Learn to Walk

Stand with your feet comfortably together. Take one foot and stick it out in the direction you want to go until you throw yourself off balance. Then, at the last instant, when you’re about to fall on your face, bring the other foot forward to stop yourself from falling. Repeat this dangerous operation as long as it takes to get where you’re going.

When you think about walking this way, it’s a wonder anyone would try it. Why would you throw yourself off balance and risk injury when you could stand in one spot?

Because you want to get somewhere.

To get somewhere, you have to take chances and do things that you are unaccustomed to doing. Throughout the whole journey down the road to reconciliation you must do things despite an uncertain outcome. When you’re feeling like a victim, it’s not natural to see that you have power. When you’re self-righteous, it’s not natural to accept some blame. When you’re indignant, it’s not natural to be merciful. When you’re ashamed, it’s not natural to take responsibility. People who seek justice want it fast. It’s not natural to be patient with change. None of this is natural; but it’s also not natural to stay stuck and immobile.

What should you do if a Problem has taken over your relationship?

Walk.

For starters, once you learn to tell the difference between the person you love and the Problem; walk towards the person and away from the Problem. If they’re inseparable, create Problem-Free Zones and walk there. Walk to get help and then walk with the help. Every step involves you taking a risk and doing what seems unnatural. When a Problem takes over, it’s natural to be taken hostage, unnatural to break free. It’s unnatural to trust a stranger. It’s unnatural to say that your loved one has become possessed by an alien being. It’s unnatural to acknowledge that your partner is divided in two and you’re only going to cook dinner for one of them.

What if your partner doesn’t walk with you?
What if, when you walk away from the Problem, you leave your loved one behind? Being in a relationship means you walk together. You and your partner are like two feet. Standing together, things are perfectly comfortable, but you can’t stand there forever. You want to try different things, be someone different, do something with your life, develop, grow. It’s inevitable. You’d feel stuck standing in one place too long. It’s static, suffocating. The blood pools in your legs. It’s bad for the heart. You must move or the whole world will leave you behind.

Healthy relationships cycle through two phases: comfort and growth, standing still and moving forward. When you first meet, you take great strides together as you get to know and accommodate one another. Then you get comfortable. The next thing that happens is one partner gets a wild hair to do something outrageous, uncharacteristic, and steps out into perilous space. In healthy relationships, they’re not afraid to do so, because they know their partner will follow. The partner will come along, like your other foot, and they will soon be safely in balance.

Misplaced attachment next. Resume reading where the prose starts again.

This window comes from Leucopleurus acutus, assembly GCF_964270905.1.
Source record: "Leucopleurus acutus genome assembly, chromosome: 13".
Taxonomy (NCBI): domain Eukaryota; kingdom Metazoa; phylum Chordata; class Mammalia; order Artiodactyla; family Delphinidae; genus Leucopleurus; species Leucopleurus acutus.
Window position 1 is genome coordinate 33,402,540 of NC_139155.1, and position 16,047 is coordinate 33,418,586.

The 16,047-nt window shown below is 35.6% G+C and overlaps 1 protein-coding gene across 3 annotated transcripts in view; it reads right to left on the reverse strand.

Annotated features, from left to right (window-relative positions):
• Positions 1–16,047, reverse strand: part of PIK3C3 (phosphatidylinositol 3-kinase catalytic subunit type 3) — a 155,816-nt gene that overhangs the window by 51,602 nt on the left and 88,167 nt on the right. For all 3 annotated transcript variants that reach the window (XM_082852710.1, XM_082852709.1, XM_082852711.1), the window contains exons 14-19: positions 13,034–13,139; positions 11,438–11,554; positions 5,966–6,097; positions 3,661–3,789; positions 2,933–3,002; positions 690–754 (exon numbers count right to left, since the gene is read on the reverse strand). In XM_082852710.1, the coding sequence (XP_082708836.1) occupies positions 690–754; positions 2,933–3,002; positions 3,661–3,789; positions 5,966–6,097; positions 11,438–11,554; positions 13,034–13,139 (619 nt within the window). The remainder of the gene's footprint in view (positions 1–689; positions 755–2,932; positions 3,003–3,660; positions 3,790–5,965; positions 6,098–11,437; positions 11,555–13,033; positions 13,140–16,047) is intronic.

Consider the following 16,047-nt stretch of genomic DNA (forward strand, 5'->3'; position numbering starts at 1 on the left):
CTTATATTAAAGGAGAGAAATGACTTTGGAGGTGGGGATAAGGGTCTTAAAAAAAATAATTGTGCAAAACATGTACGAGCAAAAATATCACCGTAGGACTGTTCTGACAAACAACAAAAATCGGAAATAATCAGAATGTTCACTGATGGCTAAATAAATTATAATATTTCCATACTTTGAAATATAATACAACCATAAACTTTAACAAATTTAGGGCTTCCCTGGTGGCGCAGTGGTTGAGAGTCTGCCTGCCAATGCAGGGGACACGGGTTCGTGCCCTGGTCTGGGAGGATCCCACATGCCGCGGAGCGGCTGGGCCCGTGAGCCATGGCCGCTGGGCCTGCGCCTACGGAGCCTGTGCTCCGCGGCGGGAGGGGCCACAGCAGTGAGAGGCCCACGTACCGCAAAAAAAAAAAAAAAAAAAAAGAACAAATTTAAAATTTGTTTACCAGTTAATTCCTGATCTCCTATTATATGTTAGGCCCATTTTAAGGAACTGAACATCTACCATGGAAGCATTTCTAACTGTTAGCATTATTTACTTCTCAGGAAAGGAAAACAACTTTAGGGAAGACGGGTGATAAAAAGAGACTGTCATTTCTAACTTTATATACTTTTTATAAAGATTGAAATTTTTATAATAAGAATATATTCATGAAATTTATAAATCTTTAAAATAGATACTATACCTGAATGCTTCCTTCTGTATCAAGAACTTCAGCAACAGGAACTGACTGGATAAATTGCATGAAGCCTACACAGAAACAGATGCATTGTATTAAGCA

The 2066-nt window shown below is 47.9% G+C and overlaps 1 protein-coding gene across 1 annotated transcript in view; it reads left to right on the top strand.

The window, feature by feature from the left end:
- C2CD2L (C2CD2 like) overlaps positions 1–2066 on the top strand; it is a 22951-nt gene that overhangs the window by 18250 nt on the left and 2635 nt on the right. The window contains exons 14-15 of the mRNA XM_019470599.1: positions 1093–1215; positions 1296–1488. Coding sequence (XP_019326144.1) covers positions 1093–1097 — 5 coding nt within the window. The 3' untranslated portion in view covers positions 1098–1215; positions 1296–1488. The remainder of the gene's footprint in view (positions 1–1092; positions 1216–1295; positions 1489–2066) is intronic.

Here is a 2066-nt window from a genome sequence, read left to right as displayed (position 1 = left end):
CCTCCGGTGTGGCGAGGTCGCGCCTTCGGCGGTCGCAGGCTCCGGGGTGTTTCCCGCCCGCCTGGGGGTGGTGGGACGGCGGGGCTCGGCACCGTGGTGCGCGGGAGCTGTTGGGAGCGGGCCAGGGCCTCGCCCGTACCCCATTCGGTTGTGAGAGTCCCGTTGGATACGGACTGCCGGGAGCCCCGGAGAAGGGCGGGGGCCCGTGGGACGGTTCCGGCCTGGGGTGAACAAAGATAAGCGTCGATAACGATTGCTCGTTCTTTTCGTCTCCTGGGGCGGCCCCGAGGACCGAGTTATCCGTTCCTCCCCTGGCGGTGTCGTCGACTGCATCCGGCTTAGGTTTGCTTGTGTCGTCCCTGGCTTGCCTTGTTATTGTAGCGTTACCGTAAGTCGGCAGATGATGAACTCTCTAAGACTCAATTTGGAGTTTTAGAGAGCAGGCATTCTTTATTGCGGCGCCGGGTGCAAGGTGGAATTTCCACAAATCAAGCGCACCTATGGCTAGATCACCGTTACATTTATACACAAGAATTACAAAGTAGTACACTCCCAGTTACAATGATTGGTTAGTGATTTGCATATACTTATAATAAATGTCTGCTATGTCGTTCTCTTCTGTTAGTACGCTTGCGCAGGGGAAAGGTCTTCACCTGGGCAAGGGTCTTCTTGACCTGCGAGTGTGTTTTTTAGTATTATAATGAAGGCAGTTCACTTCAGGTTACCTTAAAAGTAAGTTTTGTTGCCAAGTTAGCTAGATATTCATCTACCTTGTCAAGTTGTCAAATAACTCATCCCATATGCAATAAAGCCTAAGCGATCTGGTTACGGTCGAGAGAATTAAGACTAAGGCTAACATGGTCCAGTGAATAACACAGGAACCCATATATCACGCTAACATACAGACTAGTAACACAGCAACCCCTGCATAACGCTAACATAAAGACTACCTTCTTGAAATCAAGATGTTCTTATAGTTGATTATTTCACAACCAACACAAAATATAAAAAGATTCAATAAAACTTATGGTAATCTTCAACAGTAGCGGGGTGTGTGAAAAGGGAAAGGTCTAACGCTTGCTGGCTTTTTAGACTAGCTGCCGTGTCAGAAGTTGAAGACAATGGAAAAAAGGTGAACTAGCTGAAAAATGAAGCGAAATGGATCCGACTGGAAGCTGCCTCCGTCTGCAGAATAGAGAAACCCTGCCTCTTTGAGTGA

Healthy parent-child relationships are the same way. Generally, it’s the child who takes most of the first steps, wanting to be independent or to try some new thing. Good parents follow along, celebrate or adjust to the changes, and support their children. No one can be a good parent if they are not open to their child changing.

In unhealthy relationships, people are afraid to change. They wait around for the other to be ready before they take a step. They don’t want to be the first one to propose something. They don’t want to risk disconnection. Conditions must be perfect before they try.

Can you wait for your partner, your other foot, forever? Sad to say, people do. It happens all the time. But, whoever takes the step, sets the direction and the pace. The other has to follow or be left behind.

When a Problem enters a relationship, people get stuck waiting for their partner to change. If one of your feet is injured, the other foot takes the weight. You nurse the bad foot. You don’t go anywhere. Standing on one foot for a long period of time is very hard; just as hard as taking care of a loved one subsumed by a Problem, but you could do it for a very long time if you thought you had to. People have done it forever.

At some point, even a broken foot will be mended. The bone will fuse together, but the muscles will be weak, the tendons stiff, and the spirit uncertain. You’ll put weight on it gingerly and there will be some pain even though the bone is fine. Your first steps will be tentative. You might not even try, but it’s important that you do, because the other foot has been bearing the burden and is getting tired. When a Problem takes a person over, he doesn’t even try, even when he is able. He avoids pain, dodges uncertainty, and lets the other partner carry the weight, even when there’s no need.

So, if you’re the partner, in order to prevent the Problem from taking over, you will have to take a step. Distinguishing the difference between your loved one and the Problem, getting help, creating a Problem-Free Zone, and taking care of yourself are all important steps, but the most crucial is to grow. Don’t let the Problem prevent you from growing. When he sees you change, he’ll have to change with you or be left behind.

If he does get left behind, it’s as much his choice as yours. He’s choosing to remain with his Problem. He’s picking his Problem over you. When that happens, keep walking .